"That Was Happy New Year"
By Oscar Odd McIntyre
New Year’s Day in Gallipolis, Ohio, where I spent
much of my boyhood, was no different I suppose from that of other towns
but it holds a glamour that time does not erase.
Somehow I have a feeling I’d like to leave Manhattan’s hectic New
Year’s night and go back to Gallipolis to watch the old year out and the
new year in.
Gallipolis is a picturesque little town on the banks of the Ohio. It was settled
by the French and suggests Versailles in miniature. It has a public square on
the river front, a leading business street, and back of that four wide avenues
lined with trees whose branches interlace.
There are cheerful, comfortable homes and at the north and south ends the town
straggles off into peaceful, rolling farmlands. Gallipolis has never had one
of those “Bigger Burg” movements. It does not grow. After you live
in New York many years you begin to appreciate that.
It is a substantial town of solid citizenry who sprang from those who founded
it. Save for a few shacks across the creek and beyond the railroad tracks there
is no show of poverty. If you go over the hill to the poor-house you find very
We used to look forward in Gallipolis to a “white Christmas” for
there was fine coasting on Academy Hill and skating on the creek. In a like manner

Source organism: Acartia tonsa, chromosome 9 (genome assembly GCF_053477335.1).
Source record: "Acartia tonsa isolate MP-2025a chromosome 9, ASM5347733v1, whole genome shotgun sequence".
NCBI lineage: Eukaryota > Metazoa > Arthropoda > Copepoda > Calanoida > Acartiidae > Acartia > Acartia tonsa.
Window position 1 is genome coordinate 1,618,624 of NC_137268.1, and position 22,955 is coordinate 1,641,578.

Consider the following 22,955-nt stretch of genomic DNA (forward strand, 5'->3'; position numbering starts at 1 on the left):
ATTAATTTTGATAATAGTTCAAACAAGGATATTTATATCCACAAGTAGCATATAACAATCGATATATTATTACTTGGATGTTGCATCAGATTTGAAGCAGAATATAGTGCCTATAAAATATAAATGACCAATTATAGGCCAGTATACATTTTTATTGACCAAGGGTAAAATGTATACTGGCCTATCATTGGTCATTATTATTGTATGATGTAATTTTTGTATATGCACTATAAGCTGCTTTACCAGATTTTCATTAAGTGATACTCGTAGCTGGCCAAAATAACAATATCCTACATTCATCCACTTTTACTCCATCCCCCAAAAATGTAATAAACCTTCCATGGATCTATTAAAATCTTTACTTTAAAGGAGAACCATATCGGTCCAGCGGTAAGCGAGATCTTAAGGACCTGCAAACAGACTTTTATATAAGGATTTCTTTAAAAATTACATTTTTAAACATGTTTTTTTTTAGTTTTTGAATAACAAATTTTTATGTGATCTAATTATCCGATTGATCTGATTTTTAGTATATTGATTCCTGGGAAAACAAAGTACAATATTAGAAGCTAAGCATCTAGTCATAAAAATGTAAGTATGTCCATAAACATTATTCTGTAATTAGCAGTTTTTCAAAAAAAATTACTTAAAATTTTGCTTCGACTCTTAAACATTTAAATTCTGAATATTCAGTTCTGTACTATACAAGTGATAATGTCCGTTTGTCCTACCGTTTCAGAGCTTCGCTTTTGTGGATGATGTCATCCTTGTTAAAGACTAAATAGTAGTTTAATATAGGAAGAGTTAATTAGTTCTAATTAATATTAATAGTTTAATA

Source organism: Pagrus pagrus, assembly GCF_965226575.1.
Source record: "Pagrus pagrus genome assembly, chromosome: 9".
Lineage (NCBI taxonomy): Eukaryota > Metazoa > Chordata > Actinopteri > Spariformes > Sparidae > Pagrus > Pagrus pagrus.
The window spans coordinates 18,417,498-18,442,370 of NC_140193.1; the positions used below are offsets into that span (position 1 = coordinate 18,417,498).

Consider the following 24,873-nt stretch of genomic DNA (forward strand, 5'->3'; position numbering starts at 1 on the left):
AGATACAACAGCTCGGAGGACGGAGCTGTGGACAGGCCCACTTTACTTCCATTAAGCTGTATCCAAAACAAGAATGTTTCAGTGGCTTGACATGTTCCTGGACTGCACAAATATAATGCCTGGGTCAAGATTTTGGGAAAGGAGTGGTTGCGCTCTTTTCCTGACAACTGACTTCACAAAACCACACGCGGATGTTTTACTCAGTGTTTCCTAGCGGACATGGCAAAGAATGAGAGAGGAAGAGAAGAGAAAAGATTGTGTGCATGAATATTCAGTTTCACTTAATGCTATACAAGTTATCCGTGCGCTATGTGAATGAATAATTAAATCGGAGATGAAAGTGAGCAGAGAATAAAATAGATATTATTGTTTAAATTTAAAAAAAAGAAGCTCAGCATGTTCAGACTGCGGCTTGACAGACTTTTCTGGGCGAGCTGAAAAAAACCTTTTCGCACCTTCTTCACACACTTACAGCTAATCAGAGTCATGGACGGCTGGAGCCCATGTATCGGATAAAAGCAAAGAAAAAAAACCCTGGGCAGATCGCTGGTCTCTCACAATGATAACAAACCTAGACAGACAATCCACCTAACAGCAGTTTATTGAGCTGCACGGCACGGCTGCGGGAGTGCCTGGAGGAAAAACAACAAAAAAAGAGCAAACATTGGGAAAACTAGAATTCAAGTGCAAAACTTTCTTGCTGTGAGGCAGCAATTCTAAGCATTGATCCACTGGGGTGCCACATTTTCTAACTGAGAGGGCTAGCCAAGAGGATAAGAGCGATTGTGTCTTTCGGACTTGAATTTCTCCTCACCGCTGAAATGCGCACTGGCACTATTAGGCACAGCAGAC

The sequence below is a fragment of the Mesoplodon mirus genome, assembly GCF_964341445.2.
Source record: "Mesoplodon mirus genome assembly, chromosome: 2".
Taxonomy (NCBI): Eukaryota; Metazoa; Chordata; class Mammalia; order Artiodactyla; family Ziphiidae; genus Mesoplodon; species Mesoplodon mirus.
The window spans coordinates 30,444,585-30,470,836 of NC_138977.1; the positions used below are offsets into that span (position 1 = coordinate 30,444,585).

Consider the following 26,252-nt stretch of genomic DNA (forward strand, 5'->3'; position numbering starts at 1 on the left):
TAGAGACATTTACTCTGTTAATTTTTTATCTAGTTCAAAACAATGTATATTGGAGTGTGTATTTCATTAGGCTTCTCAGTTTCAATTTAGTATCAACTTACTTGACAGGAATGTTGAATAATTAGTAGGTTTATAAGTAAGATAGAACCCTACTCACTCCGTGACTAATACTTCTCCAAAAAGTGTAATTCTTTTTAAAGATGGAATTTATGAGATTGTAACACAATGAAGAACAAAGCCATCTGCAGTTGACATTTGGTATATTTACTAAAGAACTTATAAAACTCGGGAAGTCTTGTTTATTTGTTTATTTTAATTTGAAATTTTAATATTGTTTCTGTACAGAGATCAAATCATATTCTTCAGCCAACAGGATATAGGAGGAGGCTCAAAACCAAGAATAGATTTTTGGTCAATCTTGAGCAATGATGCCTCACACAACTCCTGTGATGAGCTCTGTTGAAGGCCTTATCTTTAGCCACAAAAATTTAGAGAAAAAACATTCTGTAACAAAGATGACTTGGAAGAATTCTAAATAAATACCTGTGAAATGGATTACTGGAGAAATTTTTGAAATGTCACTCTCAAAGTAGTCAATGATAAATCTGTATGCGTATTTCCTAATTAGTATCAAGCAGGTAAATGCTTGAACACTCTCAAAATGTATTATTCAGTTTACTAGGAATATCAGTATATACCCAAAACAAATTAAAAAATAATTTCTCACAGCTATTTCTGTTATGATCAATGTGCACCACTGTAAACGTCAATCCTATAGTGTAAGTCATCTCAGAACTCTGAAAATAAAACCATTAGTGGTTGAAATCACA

we looked forward to a sunny New Year’s Day for we all made the rounds
of New Year’s calls.
These calls were great treats for us youngsters even if we did, as Uncle Harry
Bell used to say, have “to lard our hair and pin back our ears.”
Aunt Annie Adams always had a platter of fresh baked cookies—spiced on
top with nuts—in the parlor. Grandma Heisner gave us toothsome bits of
freshly pulled taffy, and Dr. Fred Cromley gave those who dropped in a stick
of red and white peppermint candy—streaked like a barber’s pole.
Those were the days of saloons and through the swing doors we had peeps at the
mysterious soap-frosted bar mirrors wishing all patrons the cheer of the season.
There were pungent whiffs of other cheer—the now deceased twins, Tom and
Christmas decorations were still hanging in home windows, but they would be brightened
up with fresh ribbon and tissue paper bells.
There was not much business on Second Street the day before the New Year. Folks
were getting ready for the morrow. It was a day everybody dressed up. Even Harry
Maxon would wear a necktie.
On ordinary days the only man in Gallipolis who would wear a plug hat was General
George House, of the Old Reliable Insurance Agency, but on New Year’s Day
Dunk Devac, the saddler and town historian, counted as many as ten.
There was generally something extra in the way of entertainment on New Year’s